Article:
Unfortunately, just because the dealer has informed you they secured better terms for your loan does not, in general, give you a chance to renegotiate. It is likely that if you do not sign the paperwork for the new loan that the dealer will just submit and finalize your purchase with the previously signed loan documents (and terms).
That is not to say you do not have an independent basis to renegotiate and/or cancel the original purchase contract and loan documents. The facts as you state them seem a little odd, but are also vague.
In any event, in order to provide you with further useful information and more concrete advice it would necessary to discuss the situation in more detail and gather additional facts. After such discussion it would be possible to formulate a plan to assist you or for you to proceed on your own. You should definitely discuss this with and likely retain an attorney to assist you.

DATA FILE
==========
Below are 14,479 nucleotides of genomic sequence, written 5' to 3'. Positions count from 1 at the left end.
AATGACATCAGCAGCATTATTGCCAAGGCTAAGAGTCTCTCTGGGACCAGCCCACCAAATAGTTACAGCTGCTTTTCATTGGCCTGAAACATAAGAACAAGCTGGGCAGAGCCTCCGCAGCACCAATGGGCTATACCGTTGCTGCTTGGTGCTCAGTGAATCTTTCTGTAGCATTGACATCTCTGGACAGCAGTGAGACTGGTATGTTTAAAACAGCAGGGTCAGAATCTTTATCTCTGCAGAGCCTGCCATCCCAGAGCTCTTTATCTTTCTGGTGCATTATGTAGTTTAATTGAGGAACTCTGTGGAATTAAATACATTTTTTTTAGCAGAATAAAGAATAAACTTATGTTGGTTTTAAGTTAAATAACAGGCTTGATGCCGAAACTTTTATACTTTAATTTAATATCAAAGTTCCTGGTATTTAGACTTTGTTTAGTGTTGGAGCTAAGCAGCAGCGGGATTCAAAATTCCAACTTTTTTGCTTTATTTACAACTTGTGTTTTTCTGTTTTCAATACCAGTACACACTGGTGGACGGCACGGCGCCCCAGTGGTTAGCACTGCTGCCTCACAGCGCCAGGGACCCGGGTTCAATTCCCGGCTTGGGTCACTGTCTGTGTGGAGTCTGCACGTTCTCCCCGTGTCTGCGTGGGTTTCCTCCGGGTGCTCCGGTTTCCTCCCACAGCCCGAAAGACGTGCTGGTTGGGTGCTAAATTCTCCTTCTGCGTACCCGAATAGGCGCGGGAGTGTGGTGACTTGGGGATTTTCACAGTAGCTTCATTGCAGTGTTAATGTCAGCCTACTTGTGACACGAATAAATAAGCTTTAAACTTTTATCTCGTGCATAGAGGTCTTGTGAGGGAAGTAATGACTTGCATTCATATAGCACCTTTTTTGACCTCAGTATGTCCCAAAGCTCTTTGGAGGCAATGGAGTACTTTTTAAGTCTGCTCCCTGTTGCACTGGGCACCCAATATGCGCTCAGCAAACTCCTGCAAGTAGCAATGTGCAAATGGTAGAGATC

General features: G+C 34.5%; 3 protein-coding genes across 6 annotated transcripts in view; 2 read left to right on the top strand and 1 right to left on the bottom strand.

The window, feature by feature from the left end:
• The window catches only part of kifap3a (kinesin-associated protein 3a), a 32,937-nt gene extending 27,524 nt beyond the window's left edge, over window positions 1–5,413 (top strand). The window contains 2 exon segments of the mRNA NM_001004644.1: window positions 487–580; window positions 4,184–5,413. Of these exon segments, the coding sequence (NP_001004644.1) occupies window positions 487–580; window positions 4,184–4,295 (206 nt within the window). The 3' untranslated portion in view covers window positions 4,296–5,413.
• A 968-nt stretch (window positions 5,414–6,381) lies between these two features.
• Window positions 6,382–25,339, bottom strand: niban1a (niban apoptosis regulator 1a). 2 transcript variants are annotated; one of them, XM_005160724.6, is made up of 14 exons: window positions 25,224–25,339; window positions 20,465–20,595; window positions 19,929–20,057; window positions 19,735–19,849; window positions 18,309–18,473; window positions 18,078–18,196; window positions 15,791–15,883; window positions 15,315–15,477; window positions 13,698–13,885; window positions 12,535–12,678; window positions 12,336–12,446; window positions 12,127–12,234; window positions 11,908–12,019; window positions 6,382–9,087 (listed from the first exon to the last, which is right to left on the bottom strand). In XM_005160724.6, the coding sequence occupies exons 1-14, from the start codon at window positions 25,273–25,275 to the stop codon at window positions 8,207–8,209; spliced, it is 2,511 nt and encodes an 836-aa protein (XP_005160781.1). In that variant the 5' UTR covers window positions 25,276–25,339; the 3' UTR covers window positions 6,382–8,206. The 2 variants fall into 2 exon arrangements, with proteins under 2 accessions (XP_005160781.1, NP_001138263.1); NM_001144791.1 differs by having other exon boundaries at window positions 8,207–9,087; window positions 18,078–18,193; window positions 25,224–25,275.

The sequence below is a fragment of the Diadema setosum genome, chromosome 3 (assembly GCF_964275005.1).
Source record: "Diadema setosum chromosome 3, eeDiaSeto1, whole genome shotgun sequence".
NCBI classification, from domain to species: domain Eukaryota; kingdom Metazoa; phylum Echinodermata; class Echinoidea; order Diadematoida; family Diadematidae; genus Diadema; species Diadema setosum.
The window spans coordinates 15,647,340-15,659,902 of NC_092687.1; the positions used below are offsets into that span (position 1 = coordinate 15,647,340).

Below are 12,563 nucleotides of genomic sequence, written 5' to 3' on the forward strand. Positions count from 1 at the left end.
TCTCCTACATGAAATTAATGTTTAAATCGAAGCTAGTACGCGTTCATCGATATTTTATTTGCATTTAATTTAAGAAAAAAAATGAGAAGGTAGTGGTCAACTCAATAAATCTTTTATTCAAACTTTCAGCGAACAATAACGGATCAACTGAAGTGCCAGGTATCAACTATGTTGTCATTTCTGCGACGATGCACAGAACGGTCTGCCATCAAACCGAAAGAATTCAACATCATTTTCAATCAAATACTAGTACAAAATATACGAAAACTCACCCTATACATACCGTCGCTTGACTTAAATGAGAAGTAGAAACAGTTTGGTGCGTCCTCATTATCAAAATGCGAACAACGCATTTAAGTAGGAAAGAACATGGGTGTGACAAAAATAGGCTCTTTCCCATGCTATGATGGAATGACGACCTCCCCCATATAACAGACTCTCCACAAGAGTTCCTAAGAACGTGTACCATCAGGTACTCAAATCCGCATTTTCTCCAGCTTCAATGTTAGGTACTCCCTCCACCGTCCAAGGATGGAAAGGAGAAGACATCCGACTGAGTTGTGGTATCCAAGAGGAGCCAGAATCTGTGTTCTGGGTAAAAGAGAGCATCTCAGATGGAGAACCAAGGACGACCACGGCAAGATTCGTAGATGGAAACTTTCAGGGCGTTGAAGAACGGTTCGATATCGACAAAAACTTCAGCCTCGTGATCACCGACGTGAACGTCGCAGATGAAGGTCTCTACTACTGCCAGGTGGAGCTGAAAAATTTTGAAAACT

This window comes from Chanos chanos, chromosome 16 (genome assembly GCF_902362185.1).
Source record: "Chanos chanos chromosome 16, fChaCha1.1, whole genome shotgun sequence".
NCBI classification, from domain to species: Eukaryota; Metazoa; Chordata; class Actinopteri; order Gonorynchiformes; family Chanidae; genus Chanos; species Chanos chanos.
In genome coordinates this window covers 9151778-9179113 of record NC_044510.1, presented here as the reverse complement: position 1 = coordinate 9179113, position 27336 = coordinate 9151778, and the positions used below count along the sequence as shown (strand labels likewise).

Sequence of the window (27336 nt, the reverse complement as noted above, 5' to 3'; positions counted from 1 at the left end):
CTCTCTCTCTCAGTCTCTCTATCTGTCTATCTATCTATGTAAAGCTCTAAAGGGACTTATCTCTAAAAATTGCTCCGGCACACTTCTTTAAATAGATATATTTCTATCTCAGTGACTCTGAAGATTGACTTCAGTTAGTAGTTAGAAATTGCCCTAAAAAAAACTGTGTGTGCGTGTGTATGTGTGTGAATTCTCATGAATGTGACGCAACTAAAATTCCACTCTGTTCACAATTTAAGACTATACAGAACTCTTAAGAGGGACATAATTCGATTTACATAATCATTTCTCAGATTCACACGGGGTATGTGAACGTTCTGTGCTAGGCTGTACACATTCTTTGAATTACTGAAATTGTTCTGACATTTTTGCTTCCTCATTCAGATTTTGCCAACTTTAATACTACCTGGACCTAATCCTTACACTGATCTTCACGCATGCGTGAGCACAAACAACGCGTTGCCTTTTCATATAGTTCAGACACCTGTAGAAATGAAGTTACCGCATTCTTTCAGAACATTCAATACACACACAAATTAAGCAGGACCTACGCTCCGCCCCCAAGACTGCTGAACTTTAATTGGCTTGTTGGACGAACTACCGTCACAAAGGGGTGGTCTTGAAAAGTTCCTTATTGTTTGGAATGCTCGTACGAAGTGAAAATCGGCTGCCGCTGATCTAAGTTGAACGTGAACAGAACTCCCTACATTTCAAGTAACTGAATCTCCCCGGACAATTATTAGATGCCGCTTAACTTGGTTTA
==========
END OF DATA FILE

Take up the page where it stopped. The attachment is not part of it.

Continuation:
Now, while I realize many people prefer to handle matters themselves, for this one (you have a purchase contract and likely significant legal obligations and liabilities riding on this one), you should contact a qualified, local attorney with experience in handling this type of case (I have experience with these type of cases) for a consultation so that the attorney can gather all the necesasry facts and provide you with useful information to handle the matter yourself, or to assist you with the situation.
Also, remember, this is a public forum and anything posted here is not privileged or confidential, so do not post more specific information here. Contact a local attorney for a confidential and privileged consultation.
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What do they mean by a "better loan"? Lower interest rate? Smaller payments?